J. Zenker1, M. D. White1, R. M. Templin2, R. G. Parton2, O. Thorn-Seshold3, S. Bissiere1, N. Plachta1,4*
1 Institute of Molecular and Cell Biology, Agency for Science,
Technology and Research (A*STAR), Singapore.
2 Institute for
Molecular Biosciences and Centre for Microscopy and Microanalysis, University of Queensland, Brisbane,
3 Department of Pharmacy, Center for
Drug Research, Ludwig-Maximilians-University Munich,
4 Department of Biochemistry, Yong Loo
Lin School of Medicine, National University of Singapore,
* Corresponding author. Email: email@example.com
Published in Science on 1 September 2017.
The centrosome is the primary microtubule-organizing center (MTOC) of most animal cells; however, this organelle is absent during early mammalian development. Therefore, the mechanism by which the mammalian embryo organizes its microtubules (MTs) is unclear. We visualize MT bridges connecting pairs of cells and show that the cytokinetic bridge does not undergo stereotypical abscission after cell division. Instead, it serves as scaffold for the accumulation of the MT minus-end–stabilizing protein CAMSAP3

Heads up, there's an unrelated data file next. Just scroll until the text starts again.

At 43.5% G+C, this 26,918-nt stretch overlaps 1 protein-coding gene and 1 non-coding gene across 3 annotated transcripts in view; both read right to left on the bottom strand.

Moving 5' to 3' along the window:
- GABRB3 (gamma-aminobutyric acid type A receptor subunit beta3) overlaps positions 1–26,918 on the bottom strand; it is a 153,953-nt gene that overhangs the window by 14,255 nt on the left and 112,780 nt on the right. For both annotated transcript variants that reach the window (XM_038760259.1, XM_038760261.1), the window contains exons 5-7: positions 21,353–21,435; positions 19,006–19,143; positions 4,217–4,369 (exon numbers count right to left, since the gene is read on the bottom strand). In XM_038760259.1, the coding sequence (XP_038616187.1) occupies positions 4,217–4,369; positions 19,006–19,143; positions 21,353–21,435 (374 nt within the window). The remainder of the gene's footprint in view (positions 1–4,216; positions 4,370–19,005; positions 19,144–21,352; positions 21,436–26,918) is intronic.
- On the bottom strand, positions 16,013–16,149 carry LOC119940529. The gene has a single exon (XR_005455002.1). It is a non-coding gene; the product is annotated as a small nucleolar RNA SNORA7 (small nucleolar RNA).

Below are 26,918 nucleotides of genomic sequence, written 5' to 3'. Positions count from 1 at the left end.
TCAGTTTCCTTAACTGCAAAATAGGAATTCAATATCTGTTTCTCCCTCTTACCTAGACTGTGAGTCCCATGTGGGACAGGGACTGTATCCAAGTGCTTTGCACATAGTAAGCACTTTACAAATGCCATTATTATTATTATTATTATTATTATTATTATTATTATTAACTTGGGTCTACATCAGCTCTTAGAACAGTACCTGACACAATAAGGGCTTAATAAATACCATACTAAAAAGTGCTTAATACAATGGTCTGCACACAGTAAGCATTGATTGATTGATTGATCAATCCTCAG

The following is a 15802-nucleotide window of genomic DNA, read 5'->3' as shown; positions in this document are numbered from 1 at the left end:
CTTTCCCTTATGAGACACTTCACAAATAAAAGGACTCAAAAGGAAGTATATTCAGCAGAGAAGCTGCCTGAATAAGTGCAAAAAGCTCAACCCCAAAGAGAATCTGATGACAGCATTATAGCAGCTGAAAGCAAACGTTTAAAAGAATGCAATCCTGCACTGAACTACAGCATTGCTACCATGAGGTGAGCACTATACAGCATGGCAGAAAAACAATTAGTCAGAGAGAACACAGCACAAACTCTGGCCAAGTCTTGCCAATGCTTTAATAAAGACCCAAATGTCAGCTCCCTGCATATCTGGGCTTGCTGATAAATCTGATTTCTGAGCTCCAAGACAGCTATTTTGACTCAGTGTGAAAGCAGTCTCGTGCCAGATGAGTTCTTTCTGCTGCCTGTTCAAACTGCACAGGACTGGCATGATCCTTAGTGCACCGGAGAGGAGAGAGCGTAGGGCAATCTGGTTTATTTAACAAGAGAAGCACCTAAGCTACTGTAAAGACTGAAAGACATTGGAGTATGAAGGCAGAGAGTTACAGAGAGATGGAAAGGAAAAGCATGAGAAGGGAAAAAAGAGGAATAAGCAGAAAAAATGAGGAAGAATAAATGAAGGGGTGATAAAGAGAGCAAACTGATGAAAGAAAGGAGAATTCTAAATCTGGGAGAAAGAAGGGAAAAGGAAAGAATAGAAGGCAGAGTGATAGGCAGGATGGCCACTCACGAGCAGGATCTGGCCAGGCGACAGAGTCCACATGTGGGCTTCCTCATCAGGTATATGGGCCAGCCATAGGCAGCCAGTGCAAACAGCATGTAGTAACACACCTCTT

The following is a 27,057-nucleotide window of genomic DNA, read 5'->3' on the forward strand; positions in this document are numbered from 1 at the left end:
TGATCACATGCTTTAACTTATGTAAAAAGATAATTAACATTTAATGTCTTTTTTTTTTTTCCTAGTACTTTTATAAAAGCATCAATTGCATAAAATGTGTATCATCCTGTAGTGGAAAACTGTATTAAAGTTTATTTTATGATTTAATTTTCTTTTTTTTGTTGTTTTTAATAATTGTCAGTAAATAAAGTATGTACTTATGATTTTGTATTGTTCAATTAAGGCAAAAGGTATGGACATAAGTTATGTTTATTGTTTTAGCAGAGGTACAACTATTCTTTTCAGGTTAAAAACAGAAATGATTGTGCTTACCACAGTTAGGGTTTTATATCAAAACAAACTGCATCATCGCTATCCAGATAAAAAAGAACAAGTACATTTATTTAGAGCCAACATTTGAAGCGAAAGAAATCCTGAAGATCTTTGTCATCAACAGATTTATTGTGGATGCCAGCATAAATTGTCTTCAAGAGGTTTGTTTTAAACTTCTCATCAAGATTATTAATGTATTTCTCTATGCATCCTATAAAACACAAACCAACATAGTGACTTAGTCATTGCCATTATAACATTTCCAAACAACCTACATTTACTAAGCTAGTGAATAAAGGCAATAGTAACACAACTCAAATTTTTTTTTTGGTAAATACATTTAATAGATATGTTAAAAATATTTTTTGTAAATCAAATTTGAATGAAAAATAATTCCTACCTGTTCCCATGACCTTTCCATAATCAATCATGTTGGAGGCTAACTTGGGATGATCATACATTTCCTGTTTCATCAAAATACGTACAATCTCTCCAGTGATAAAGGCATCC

throughout interphase, thereby transforming this structure into a noncentrosomal MTOC. Transport of the cell adhesion molecule E-cadherin to the membrane is coordinated by this MTOC and is required to form the pluripotent inner mass. Our study reveals a noncentrosomal form of MT organization that directs intracellular transport and is essential for mammalian development.
Figure legend: a-tubulin and
DAPI (4',6-diamidino-2-phenylindole) staining reveals comparable
structures in a fixed embryo.
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